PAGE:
the grauniad

My starring role in Revenge Of The Super-Cold this week kept me from my usual Saturday routine: coffee, more coffee, a cigarette and the best newspaper in the world. I only buy it once a week because, with nine supplements and a free DVD of a movie they helped fund (such as The Madness Of King George), it takes me that long to get through it.

The Guardian is no stranger to criticism. It's definitely leftist though rarely partisan. It thinks like me. Or, possibly, it has indoctrinated me into thinking a certain way! It's won awards for its online content and yet still has a reputation for schoolboy errors. Satirical magazine Private Eye coined the nickname "The Grauniad" due to the alarming number of typographical mistakes and also, I suspect, a desire to avoid lawsuits by referring to every thing and everyone by fake names. (I once sent a hilarious article from Private Eye to a colleague in Belgium and he responded dryly, "That was very British." Link followers, don't say I didn't warn you.) Legend has it that the paper once mis-spelled its own name, though in the top corner of a page and not on the masthead. In truth, the typos mostly ceased in 1988 when the publishers switched to an electronic typesetting system but jokes that good don't go away overnight.

They tried to fool me by launching a major redesign on the very day I returned to these shores but me and my Saturday Guardian are not so easily parted. What do you do when you can't find the font you want and don't want others imitating your success? Make your own, that's what! Helvetica is out and the new font is called Guardian Egyptian. It's now the only British national printing in full colour and the first to use the Berliner format - which is a new mid-size, halfway between the traditional broadsheet and the modern tabloid, and not in the shape of a doughnut at all. It's certainly a lot easier to control on a windy day yet not so small that you look like a pleb when reading it in public. (Snobbery 1, Everyman Complex 0.)

I'd pay the cover price just for the T.V. guide. Where else can you get programme descriptions as sarcastic as this?

BBC1 11.40pm FILM: Net Force (Robert Lieberman, 1999). Scott Bakula heads an F.B.I. team dedicated to solving crimes that take place on an outlandish computer system called "the internet" in the futuristic year of 2005.

Sky Movies 8.00pm FILM: The Chronicles Of Riddick (David Twohy, 2004). Chronically ridiculous.

Not helping its reputation is one of the more entertaining parts of the paper, Corrections. All newspapers make mistakes but mine has no problem admitting to them where others might require a court order before printing an apology. (Appearances can be important, I hear.) I'll end this thinly-disguised sales pitch with a quote that's so old it's probably apochryphal: "The omission of a Corrections section in yesterday's Guardian was due to a printer error and not a sudden onset of accuracy."


Anonymous sarah said...

Better than any newspaper we have here.

Blogger The Paranoid Mod said...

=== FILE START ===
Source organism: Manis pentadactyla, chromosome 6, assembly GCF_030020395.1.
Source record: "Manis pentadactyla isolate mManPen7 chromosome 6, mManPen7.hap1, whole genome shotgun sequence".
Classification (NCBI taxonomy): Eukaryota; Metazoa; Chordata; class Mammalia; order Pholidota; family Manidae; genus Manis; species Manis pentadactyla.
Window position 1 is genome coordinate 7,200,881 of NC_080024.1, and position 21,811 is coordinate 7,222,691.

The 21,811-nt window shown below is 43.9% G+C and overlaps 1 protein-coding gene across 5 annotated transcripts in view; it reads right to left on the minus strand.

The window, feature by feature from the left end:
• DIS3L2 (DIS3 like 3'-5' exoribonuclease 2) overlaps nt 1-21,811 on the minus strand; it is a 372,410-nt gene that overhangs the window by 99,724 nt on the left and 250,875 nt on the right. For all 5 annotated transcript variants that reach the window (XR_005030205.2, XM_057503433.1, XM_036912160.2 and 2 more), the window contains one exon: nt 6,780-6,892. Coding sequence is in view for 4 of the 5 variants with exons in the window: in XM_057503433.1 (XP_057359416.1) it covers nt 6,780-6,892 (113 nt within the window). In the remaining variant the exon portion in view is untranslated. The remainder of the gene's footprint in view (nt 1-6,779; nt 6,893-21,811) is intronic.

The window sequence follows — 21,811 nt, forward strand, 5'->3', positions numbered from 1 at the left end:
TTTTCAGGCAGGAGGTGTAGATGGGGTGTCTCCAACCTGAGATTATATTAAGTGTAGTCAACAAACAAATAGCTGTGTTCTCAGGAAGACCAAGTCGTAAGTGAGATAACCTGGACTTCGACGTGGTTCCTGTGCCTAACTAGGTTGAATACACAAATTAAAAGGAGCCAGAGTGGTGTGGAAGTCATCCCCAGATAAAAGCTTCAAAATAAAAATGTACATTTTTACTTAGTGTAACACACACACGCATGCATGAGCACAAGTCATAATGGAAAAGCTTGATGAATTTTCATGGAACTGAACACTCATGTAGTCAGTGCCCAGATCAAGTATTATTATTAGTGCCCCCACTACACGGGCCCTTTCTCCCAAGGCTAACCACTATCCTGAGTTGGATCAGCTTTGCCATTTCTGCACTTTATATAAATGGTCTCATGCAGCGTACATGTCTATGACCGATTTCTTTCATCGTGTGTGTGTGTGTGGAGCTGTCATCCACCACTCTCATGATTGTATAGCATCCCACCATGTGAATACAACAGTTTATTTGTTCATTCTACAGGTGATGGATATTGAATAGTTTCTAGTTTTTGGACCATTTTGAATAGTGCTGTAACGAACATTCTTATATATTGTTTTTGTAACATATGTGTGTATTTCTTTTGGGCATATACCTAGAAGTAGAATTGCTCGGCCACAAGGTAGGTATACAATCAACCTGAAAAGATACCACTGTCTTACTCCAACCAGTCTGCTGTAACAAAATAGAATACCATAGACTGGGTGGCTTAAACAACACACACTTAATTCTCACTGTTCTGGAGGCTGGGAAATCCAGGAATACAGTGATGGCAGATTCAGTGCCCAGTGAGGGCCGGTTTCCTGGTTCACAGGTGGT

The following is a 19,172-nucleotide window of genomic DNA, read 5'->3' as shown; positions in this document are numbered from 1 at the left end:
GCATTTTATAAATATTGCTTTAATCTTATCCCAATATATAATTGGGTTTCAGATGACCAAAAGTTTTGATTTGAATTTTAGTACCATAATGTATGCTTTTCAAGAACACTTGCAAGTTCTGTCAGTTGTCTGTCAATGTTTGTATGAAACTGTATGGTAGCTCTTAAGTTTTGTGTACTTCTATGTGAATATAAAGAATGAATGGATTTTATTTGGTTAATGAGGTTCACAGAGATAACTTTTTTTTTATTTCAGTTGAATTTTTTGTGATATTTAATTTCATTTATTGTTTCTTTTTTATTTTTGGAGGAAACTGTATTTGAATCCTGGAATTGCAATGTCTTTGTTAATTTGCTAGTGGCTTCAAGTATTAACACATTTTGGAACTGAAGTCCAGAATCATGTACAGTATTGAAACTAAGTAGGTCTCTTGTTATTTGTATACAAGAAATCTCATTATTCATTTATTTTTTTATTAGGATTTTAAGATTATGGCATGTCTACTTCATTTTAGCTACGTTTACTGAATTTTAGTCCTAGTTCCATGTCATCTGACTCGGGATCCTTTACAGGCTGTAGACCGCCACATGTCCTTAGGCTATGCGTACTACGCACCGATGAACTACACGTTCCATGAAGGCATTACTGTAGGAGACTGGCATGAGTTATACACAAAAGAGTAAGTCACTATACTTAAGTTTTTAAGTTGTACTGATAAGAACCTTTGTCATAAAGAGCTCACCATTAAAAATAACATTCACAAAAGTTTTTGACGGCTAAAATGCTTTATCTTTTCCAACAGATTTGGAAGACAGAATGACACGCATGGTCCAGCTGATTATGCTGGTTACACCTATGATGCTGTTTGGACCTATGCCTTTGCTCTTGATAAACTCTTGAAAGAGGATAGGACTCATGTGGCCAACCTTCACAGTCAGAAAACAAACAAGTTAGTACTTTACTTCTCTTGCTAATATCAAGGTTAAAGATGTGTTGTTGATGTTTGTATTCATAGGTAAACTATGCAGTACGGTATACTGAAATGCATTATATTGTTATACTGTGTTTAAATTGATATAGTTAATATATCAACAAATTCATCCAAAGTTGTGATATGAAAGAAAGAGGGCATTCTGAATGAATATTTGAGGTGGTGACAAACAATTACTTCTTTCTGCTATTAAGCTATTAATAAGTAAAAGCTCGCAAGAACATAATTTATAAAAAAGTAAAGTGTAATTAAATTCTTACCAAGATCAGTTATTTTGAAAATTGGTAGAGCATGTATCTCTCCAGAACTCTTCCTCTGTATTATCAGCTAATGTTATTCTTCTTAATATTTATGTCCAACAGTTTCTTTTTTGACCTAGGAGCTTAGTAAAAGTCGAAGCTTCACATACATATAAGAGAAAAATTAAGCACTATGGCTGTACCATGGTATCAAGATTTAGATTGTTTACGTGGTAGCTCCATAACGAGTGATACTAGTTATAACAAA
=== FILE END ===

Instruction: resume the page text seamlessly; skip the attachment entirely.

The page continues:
The obituary of the actor Brian Glover many years ago in the Guardian started "Brian Glover, who died yesterday of a brian tumour..."

And the queen's xmas speech a couple of years back was described in the tv guide as "Fireside chat from a rich woman in a big house".


Blogger Major Rakal said...

Legend has it that a game publisher once mis-spelled its own name -- prominently -- on the cover of a convention program. But that's just a legend, of course.

P.S. Marcus, could you perhaps turn on your RSS feed? 'Twould make it so much easier for me to keep track of when you update. :-)


Blogger thisismarcus said...

Major: some legends are true!

I've thought about RSS but I often tweak what I write (correcting typos, wrong information, bad links, etc.) so I came to the conclusion multiple RSS alerts per post would drive you all mad. Seven posts a week is a good rule of thumb, though it's rarely as even as one per day.

Mod: please don't throw East Is East away til after I watch it. Ta!

Sarah: "The Monkey Writes" is a good anagram of The New York Times. (I knew Dan Brown was a hack when one of his English characters referred to The London Times... hack!)

Anyone new here: the Guardian's website is linked from my sidebar.

Blogger Trundling Grunt said...

The Times is read by the people who run the country.
The Daily Mirror is read by the people who think they run the country.
The Guardian is read by the people who think they ought to run the country.
The Morning Star is read by the people who think the country ought to be run by another country.
The Independent is read by people who don’t know who runs the country but are sure they’re doing it wrong.
The Daily Mail is read by the wives of the people who run the country.
The Financial Times is read by the people who own the country.
The Daily Express is read by the people who think the country ought to be run as it used to be run.
The Daily Telegraph is read by the people who still think it is their country.
And the Sun’s readers don’t care who runs the country providing she has big tits.

Blogger Aussie-Askew said...

Their note about missing a corrections page is bloody brilliant. Hilarious.

And the best part about "DeciperCon" was that around 5 managers and most of the marketing department reviewed some part of that brochure before it went to print.

The hardest errors to find are the biggest ones.

Blogger thisismarcus said...

Fantastic, Grunt! Whatever your day job is, you're wasted in it.



Post a Comment

<< Home